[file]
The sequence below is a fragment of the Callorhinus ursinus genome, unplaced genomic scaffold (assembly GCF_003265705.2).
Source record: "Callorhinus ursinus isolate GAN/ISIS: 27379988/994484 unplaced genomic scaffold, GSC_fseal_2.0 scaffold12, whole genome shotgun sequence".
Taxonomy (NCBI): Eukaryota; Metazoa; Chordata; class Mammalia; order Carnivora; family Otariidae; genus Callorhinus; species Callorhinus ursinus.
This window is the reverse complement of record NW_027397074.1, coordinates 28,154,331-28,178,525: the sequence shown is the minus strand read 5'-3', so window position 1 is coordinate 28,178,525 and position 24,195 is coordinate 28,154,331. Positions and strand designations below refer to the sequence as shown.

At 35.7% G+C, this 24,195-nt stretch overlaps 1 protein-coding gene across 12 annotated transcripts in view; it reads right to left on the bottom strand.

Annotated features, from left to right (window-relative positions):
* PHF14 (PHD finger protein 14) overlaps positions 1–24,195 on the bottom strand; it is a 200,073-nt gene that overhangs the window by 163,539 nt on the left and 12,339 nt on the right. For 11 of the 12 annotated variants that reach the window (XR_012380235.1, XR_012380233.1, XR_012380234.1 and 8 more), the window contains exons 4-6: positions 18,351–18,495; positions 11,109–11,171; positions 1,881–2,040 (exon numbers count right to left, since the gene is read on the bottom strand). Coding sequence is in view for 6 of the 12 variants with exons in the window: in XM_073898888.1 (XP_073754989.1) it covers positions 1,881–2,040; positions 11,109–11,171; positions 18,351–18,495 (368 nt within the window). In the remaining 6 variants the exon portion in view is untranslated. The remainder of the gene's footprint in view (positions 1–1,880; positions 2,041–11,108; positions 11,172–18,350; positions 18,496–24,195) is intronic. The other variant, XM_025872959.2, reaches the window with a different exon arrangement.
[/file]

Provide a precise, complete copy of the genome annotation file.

The sequence below is a fragment of the Callorhinus ursinus genome, unplaced genomic scaffold (assembly GCF_003265705.2).
Source record: "Callorhinus ursinus isolate GAN/ISIS: 27379988/994484 unplaced genomic scaffold, GSC_fseal_2.0 scaffold12, whole genome shotgun sequence".
Taxonomy (NCBI): Eukaryota; Metazoa; Chordata; class Mammalia; order Carnivora; family Otariidae; genus Callorhinus; species Callorhinus ursinus.
This window is the reverse complement of record NW_027397074.1, coordinates 28,154,331-28,178,525: the sequence shown is the minus strand read 5'-3', so window position 1 is coordinate 28,178,525 and position 24,195 is coordinate 28,154,331. Positions and strand designations below refer to the sequence as shown.

At 35.7% G+C, this 24,195-nt stretch overlaps 1 protein-coding gene across 12 annotated transcripts in view; it reads right to left on the bottom strand.

Annotated features, from left to right (window-relative positions):
* PHF14 (PHD finger protein 14) overlaps positions 1–24,195 on the bottom strand; it is a 200,073-nt gene that overhangs the window by 163,539 nt on the left and 12,339 nt on the right. For 11 of the 12 annotated variants that reach the window (XR_012380235.1, XR_012380233.1, XR_012380234.1 and 8 more), the window contains exons 4-6: positions 18,351–18,495; positions 11,109–11,171; positions 1,881–2,040 (exon numbers count right to left, since the gene is read on the bottom strand). Coding sequence is in view for 6 of the 12 variants with exons in the window: in XM_073898888.1 (XP_073754989.1) it covers positions 1,881–2,040; positions 11,109–11,171; positions 18,351–18,495 (368 nt within the window). In the remaining 6 variants the exon portion in view is untranslated. The remainder of the gene's footprint in view (positions 1–1,880; positions 2,041–11,108; positions 11,172–18,350; positions 18,496–24,195) is intronic. The other variant, XM_025872959.2, reaches the window with a different exon arrangement.